Strategy for a more sustainable transport system (Estonia)

By Jan Christiaens / Updated: 01 Aug 2014
Public transport, cycling and walking should be given clear priority along with maintenance of existing infra-structure and sea and rail freight, states the new Estonian Sustainable Transport Report.
Sustainable transport was one of the research topics the Estonian Commission for Sustainable Development focused on in 2010. The aim of the newly published Sustainable Transport Report was to evaluate the Estonian transport system and mobility trends from the point of view of sustainable development and to give recommendations for a more sustainable transport policy. The report focuses on several aspects of how the government could enhance transport energy efficiency and increase public transport use, encouraging cycling and walking instead of intensive car use.

The growing Estonian economy is one of the most transport- and energy-intensive in the EU, and the trends are pointing towards increasing private car use and road freight. Urban sprawl and a decreasing proportion of public transport use and walking in daily mobility are not supporting sustainable development.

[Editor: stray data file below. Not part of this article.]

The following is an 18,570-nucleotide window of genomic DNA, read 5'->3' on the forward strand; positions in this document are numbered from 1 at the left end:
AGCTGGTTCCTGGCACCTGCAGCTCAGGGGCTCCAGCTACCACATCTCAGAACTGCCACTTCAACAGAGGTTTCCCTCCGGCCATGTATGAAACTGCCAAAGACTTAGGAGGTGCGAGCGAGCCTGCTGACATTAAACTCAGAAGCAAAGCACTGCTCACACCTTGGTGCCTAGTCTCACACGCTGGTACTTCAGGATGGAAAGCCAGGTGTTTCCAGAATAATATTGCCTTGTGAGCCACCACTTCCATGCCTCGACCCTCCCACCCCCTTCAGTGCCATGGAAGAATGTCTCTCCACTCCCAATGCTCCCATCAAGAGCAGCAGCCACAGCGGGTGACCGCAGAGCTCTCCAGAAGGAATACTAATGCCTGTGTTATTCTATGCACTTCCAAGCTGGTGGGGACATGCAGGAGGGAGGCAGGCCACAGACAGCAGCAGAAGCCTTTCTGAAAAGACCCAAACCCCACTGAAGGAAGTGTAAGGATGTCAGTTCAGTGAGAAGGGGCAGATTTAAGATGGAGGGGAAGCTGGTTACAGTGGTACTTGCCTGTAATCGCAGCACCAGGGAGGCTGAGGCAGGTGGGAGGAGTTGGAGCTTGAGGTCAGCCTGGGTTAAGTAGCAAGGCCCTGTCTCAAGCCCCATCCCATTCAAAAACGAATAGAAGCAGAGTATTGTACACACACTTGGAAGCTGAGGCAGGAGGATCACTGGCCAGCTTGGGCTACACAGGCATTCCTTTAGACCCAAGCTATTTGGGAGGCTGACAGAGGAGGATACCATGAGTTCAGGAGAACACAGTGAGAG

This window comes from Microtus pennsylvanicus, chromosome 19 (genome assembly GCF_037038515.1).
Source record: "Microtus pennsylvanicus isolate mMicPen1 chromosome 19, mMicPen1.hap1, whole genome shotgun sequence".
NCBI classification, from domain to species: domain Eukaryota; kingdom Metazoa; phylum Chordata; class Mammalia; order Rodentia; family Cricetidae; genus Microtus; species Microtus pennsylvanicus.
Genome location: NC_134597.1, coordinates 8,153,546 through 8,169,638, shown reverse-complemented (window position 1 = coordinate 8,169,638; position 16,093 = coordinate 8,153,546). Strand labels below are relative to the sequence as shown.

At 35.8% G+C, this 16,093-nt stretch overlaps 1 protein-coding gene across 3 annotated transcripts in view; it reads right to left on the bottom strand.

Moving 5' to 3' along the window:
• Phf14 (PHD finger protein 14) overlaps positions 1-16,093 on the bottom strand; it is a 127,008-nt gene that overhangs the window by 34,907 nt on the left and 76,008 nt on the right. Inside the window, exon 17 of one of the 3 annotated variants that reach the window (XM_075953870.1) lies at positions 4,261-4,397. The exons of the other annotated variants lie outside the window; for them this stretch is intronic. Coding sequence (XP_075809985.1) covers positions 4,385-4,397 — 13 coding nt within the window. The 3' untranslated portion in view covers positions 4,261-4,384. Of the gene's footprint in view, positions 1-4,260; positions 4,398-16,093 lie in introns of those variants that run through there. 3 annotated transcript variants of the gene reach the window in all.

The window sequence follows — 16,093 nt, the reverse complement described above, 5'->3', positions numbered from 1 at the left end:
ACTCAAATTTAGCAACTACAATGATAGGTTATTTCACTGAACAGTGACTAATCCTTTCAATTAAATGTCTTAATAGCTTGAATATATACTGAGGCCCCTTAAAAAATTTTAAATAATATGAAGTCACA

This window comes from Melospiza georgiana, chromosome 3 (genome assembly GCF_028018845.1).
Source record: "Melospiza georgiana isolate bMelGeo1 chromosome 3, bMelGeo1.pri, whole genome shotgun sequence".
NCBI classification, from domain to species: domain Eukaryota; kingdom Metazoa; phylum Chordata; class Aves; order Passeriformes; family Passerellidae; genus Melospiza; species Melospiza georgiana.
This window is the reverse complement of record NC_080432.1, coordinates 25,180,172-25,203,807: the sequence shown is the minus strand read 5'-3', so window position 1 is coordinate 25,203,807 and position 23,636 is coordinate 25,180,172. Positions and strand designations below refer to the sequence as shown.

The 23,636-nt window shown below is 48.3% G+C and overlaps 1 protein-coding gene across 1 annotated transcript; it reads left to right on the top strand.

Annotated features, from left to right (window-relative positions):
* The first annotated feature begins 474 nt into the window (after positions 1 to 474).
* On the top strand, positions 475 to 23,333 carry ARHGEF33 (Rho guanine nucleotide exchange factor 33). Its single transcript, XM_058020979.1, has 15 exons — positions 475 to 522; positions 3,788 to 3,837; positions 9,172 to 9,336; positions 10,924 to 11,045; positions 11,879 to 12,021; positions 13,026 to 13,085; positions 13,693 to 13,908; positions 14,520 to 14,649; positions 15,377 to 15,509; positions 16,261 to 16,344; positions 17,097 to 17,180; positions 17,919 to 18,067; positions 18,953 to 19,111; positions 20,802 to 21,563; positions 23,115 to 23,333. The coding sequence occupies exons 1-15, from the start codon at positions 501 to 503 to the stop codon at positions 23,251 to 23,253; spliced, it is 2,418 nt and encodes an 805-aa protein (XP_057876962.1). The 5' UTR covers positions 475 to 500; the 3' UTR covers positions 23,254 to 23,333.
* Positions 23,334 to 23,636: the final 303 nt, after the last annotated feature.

Regardless of rapid motorisation, mobility patterns in Estonia are still more diverse than the European average. To continue the positive development it would be easier to develop public transport and alternative modes of transport, and to avoid possible growth in car use rather than expecting a reduction in private car use in the future.

The report calls for a greater consistency between strategic transport goals and financing priorities. When planning land use in urban areas, locations with existing and good public transport networks should be preferred and further developed. Public transport, cycling and walking should be given clear priority along with maintenance of existing infrastructure and sea and rail freight.

Apart from actions like taxation, energy labelling and general strategic planning, public companies are encouraged to focus more on increasing consumer awareness about the impacts of transport on the environment and people’s health and quality of life. The BASE scenario and 13 sustainable transport indicators presented in the report show that if current trends continue, Estonian transport and mobility will not achieve goals for more sustainable transport.

The summary of the full report can be found here (in English)

Source: SD Network (in Estonian)
Urban mobility planning